The Scrutiny Support Officer submitted a report asking Members to consider further information in respect of the Panels current scrutiny topic and to incorporate the information into the Panels Final Report, as appropriate.
Members were reminded that the Draft Final Report in relation to Maintenance of Highway Trees and Natural Woodland was considered at the Panels previous meeting, on 15 May 2012. During discussion, Members raised several queries relating to the development control/planning process and these were detailed within the submitted report.
Subsequently, E Vickers, Development Control Manager, and R Ward, Arborist, were invited to the meeting to provide further information in relation to the issues raised. Appendix 1 to the submitted report contained information provided by the Development Control Manager.
The Development Control Manager presented details in relation to planning law and guidance and advised that whilst there was general guidance on biodiversity contained within the National Planning Policy Framework (2012), it was not specific to trees.
Local Planning Policy was set out in the Local Development Framework (2008) and, whilst the following policies were relevant, they were not specific to trees in relation to planning legislation:-
DC1 - General Development (provided general statements on good principles for new development).
CS4 - Sustainability (generalised statements including protection of landscape character).
CS5 - Design (a statement requiring high standards of design).
CS20 - Green Infrastructures (statement requiring high quality in the natural environment).
The Supplementary Planning Document on design was currently in draft format. The document embraced the principles of One Planet Living and retention of landscaping wherever possible in new development, however, more prominence could be placed on trees in terms of incorporating trees into new development and protecting them as part of the development process.
The Town and Country Planning Act (1990) outlined the duties of the Local Planning Authority to provide trees and to protect them as part of the planning process. There were regulations in relation to Conservation Areas and Tree Preservation Orders and it was highlighted that there were currently more than 90 Tree Preservation Orders throughout Middlesbrough. There were presently seven existing conservation areas within the town and a further one being proposed.
The Development Control Manager explained the current process in relation to planning which sought to compromise between good development and the environment in order to achieve balance. It was confirmed that where trees existed on a proposed development site, a tree survey would be required as part of the planning application. The results of the survey would be passed to the Councils Arborist for his professional opinion and comment. Planning conditions attached to the planning permission required replanting if specimens failed to take on the site and also required measures to protect existing trees during the construction process. Photographic examples and plans of various developments across the town were provided, together with explanations in relation to any planning conditions attached in relation to trees.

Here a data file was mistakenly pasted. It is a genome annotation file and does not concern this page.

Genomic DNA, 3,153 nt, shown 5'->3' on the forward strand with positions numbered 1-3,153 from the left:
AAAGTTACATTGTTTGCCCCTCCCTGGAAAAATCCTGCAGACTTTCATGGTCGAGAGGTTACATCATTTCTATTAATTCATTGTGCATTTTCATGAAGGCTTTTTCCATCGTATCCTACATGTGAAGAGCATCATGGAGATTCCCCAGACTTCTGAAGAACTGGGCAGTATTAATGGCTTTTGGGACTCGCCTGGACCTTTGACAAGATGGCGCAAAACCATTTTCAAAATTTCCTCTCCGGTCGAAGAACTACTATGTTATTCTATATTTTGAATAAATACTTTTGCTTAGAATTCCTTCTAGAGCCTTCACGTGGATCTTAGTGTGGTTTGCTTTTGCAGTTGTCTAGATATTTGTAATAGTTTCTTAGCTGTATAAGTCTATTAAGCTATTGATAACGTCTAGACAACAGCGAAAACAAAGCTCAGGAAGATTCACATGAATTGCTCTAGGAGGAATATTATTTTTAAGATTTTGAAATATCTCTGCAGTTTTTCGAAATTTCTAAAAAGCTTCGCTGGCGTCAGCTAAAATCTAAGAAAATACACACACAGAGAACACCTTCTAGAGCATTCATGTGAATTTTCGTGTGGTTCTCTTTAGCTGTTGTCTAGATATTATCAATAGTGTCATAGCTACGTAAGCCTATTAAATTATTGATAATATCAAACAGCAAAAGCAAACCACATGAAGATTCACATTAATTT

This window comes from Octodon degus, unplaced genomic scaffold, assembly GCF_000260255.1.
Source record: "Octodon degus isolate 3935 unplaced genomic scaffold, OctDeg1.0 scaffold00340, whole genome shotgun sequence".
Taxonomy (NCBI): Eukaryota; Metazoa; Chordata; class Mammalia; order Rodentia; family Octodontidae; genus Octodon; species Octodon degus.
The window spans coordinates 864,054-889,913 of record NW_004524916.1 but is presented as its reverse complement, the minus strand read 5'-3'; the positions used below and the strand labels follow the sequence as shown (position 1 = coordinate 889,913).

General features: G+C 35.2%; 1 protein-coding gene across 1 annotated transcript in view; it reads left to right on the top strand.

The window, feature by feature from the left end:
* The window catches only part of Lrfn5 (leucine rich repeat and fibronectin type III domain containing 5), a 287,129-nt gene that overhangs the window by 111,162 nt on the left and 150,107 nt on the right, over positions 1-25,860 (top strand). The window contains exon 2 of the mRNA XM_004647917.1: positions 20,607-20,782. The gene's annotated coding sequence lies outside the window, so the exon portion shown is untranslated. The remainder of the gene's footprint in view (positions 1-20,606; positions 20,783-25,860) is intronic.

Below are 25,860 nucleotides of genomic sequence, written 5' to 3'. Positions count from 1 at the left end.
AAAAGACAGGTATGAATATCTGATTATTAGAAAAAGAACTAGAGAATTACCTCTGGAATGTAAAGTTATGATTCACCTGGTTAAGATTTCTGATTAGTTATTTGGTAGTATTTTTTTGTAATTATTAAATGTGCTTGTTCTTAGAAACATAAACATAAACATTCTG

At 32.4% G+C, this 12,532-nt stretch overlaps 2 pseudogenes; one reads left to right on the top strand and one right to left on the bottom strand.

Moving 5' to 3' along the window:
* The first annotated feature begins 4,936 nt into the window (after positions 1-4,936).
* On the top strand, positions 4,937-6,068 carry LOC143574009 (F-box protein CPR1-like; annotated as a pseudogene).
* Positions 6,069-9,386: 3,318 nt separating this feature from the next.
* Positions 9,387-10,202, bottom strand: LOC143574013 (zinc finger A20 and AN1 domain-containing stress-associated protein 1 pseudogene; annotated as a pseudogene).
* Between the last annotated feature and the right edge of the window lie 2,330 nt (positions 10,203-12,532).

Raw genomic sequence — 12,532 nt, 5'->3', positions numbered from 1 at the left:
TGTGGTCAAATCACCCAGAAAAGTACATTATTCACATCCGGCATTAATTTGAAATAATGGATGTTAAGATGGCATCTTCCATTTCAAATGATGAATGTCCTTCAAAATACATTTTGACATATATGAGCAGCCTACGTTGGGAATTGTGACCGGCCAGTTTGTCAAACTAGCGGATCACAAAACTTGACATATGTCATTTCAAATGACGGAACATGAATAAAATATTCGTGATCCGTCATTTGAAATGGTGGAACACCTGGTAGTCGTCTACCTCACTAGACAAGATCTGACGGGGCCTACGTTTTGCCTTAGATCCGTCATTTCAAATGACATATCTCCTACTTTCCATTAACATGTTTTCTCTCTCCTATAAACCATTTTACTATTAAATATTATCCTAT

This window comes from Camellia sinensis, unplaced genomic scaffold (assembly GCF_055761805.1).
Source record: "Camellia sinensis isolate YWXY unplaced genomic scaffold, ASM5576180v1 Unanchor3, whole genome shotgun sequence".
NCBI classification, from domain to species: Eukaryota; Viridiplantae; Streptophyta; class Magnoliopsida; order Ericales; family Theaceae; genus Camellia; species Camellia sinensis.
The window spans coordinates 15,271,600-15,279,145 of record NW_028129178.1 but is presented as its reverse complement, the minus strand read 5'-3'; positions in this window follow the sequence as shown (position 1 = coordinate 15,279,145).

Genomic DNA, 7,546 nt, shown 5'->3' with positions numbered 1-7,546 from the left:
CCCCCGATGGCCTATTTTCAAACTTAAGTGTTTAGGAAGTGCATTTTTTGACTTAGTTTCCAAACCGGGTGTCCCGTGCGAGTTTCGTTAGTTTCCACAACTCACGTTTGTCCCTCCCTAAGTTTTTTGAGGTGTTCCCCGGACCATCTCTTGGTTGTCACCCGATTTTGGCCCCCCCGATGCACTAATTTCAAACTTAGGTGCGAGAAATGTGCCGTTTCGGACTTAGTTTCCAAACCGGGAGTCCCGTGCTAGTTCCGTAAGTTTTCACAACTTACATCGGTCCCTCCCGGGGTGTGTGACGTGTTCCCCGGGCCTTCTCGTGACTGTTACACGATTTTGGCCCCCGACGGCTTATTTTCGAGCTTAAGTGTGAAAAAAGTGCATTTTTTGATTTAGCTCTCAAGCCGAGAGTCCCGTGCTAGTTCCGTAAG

In terms of utility companies, the Panel was advised that they were permitted to carry out most works without the need for planning permission, however, they were not permitted to removed trees in protected areas. The utility companies would give the Council notice of any works to be carried out and this was also passed on to the Councils Arborist to provide advice where necessary.
During the course of discussion, the following issues were raised:-
In response to a query regarding sanctions taken by the Council against the unauthorised removal of trees, the Panel was informed that the Council could prosecute with sufficient evidence. A penalty of a maximum fine up to £20,000 per tree could be enforced by the Courts.
It was queried what the actual definition of a tree was. The Councils Arborist responded that this was somewhat of a grey area, however, anything that could be dug up by hand and moved was generally not considered to be a tree.
Reference was made to potential problems and existing problems in relation to planting trees on new developments, whereby the matured tree was inappropriate for the site. For example, on housing developments the trees may be too large and block out light from residents homes. The Development Control Manager advised that conditions in relation to trees/planting were attached to permitted planning applications and a landscaping scheme would be required of the developer, including a full tree planting schedule. Advice would be taken from the Councils Arborist in relation to the appropriateness of species to be planted. Scientific advances now allowed for a more accurate prediction of shading cast from mature tree canopies, etc and these factors were taken into account.
The Chair thanked the officers for their attendance and the information provided.
AGREED as follows:-
1. That the submitted information in relation to Maintenance of Highway Trees and Natural Woodland, be incorporated into the Panels Draft Final Report on the topic and circulated to Panel Members for final comment.
2. That an additional recommendation be included in the Draft Final Report to strengthen the position regarding trees in the Draft Supplementary Planning Document on Design, that was currently being prepared.